Various known fastening systems may be used to secure the light bar 134 to the roof 136 of the vehicle 138. For example, Federal Signal Corporation's U.S. Pat. No. 6,966,682 provides one exemplary means of attaching the light bar 134 to the vehicle 138. U.S. Pat. No. 6,966,682 is hereby incorporated by reference in its entirety and for everything that it describes. The MDT 164 can be powered by the battery 146 or it can operate from power provided by a fuel cell or solar panels.

Another exemplary means for fastening the light bar 134 to the vehicle 138 is illustrated in FIGS. 5A and 5B. The light bar 134 is mounted on the roof 136 of the vehicle 138 by means of fasteners such as the illustrated mounting hooks (1202a and 1202b). The light bar 134 can be hook, flat, or permanently mounted on the vehicle roof. FIGS. 5A and 5B illustrate the installation of the light bar 134 on vehicles with and without gutter, respectively. In general, the mounting hook (1202a or 1202b) is provided on each side of the vehicle 138 to affix the light bar 134 onto the vehicle roof. One end section of the mounting hook (1202a or 1202b) is inserted and affixed between the roof gasket 1206 and the roof metal part 1204. In particular, for vehicles with gutters as shown in FIG. 5A, the end section of the mounting hook 1202a is provided with a curve which securely attaches to the gutter of the vehicle roof and is held in place by the gasket 1206. For vehicles without gutter as shown in FIG. 5B, the end section of the mounting hook 1202b is first inserted between the gasket 1206 and the vehicle roof 1204 and held in placed through one or more hook mounting screws 1212.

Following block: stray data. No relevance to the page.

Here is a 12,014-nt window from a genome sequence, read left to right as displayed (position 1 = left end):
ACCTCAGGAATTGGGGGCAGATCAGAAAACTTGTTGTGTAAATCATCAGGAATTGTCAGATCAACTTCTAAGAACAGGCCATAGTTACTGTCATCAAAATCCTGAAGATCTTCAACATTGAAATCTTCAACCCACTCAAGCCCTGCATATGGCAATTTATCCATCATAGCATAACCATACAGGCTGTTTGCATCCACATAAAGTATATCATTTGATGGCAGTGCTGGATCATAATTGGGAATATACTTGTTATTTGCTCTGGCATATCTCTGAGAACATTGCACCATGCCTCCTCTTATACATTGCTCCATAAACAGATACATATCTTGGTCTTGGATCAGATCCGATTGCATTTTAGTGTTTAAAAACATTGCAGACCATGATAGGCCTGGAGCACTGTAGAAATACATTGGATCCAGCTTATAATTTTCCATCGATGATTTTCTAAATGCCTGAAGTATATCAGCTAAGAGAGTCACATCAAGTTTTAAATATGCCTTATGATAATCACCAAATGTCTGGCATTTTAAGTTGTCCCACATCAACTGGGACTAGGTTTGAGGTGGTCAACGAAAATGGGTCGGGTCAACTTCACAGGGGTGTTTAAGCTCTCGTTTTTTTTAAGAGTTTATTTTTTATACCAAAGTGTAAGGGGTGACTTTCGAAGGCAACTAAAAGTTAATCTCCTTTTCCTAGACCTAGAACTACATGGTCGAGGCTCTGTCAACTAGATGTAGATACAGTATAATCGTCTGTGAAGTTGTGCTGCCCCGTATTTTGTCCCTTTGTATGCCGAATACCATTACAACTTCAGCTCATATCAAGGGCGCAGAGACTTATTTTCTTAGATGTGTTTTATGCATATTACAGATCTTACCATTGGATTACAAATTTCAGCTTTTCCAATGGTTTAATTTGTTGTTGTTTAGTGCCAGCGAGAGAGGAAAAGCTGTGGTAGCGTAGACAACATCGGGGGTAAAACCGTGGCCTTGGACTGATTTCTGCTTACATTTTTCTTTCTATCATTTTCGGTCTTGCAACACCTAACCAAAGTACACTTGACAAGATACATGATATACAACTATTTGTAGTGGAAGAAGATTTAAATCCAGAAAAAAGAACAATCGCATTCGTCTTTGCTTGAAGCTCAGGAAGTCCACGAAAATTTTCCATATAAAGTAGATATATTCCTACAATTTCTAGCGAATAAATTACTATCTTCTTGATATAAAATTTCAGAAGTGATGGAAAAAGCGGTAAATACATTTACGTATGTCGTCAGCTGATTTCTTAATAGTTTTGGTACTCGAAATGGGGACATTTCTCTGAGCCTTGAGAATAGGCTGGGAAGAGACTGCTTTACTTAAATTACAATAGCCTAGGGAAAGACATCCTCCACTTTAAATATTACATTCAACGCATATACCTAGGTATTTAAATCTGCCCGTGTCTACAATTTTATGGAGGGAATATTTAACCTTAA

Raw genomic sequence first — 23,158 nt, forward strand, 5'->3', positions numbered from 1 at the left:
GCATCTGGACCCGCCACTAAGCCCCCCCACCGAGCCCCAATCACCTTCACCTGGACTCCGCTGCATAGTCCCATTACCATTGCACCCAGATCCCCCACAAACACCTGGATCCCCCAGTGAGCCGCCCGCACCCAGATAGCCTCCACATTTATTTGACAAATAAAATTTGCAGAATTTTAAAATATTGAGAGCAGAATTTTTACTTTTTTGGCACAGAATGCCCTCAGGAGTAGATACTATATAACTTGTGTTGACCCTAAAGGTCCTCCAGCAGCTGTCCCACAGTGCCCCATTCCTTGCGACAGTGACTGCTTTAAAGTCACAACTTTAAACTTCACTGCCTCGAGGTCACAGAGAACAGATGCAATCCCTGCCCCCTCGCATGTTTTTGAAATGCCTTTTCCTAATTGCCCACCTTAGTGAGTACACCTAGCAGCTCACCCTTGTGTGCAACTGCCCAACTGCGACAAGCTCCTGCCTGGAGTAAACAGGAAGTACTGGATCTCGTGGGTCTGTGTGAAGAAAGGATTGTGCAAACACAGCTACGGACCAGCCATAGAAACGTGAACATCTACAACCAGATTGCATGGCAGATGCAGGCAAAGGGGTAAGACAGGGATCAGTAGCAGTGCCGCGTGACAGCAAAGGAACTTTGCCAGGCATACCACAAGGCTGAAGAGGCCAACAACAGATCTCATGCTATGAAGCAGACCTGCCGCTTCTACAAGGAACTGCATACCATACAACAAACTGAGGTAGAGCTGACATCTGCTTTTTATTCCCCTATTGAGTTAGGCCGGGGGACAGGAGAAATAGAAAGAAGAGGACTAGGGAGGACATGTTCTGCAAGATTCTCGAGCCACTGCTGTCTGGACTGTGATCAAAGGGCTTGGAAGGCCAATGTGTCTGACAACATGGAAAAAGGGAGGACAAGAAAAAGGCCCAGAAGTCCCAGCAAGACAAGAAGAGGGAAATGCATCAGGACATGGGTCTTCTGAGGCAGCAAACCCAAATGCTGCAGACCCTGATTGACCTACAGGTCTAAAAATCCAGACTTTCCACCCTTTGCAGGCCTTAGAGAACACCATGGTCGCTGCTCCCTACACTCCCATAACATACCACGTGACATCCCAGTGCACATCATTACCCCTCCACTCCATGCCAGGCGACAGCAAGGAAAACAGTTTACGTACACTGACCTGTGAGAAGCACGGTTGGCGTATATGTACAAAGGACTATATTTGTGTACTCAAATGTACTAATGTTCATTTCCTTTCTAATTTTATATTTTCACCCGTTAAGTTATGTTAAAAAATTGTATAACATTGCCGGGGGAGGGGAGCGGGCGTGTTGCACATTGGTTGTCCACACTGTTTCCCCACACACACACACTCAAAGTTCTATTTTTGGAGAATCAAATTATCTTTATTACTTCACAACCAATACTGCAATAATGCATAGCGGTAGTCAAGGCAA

As further shown in FIGS. 5A and 5B, the body of the mounting hook (1202a or 1202b) has a contour following that of the vehicle roof 136. Mounting pad 1214 may be provided between the mounting hook and the vehicle roof 1204 to provide additional support. As further shown FIGS. 5A and 5B, the other end section of the mounting hook (1202a or 1202b) is raised so that it faces towards a mounting pad 1216 of the light bar 134. A mounting bolt (1210a or 1210b) is then used to secure the light bar 134 through the mounting pad 1216 and the mounting hook (1202a or 1202b).

The location 165 in the channel 162 containing a battery 166 can better be seen in FIG. 6, which is a cross sectional view of FIG. 4 taken along the 5a-5a. In addition to or as an alternative to fuel cells, channel 162 can house a fuel cell for internally powering the light bar lights and modules 110-132. The fuel cell produces electricity from a fuel supply and oxygen. A typical fuel cell uses hydrogen and oxygen as reactants on the anode side and cathode side, although other fuels may be used. Suitable fuel cells are commercially available from a number of companies such as Adaptive Materials, Inc. of Ann Arbor, Mich. and CellTech Power LLC of Westborough, Mass.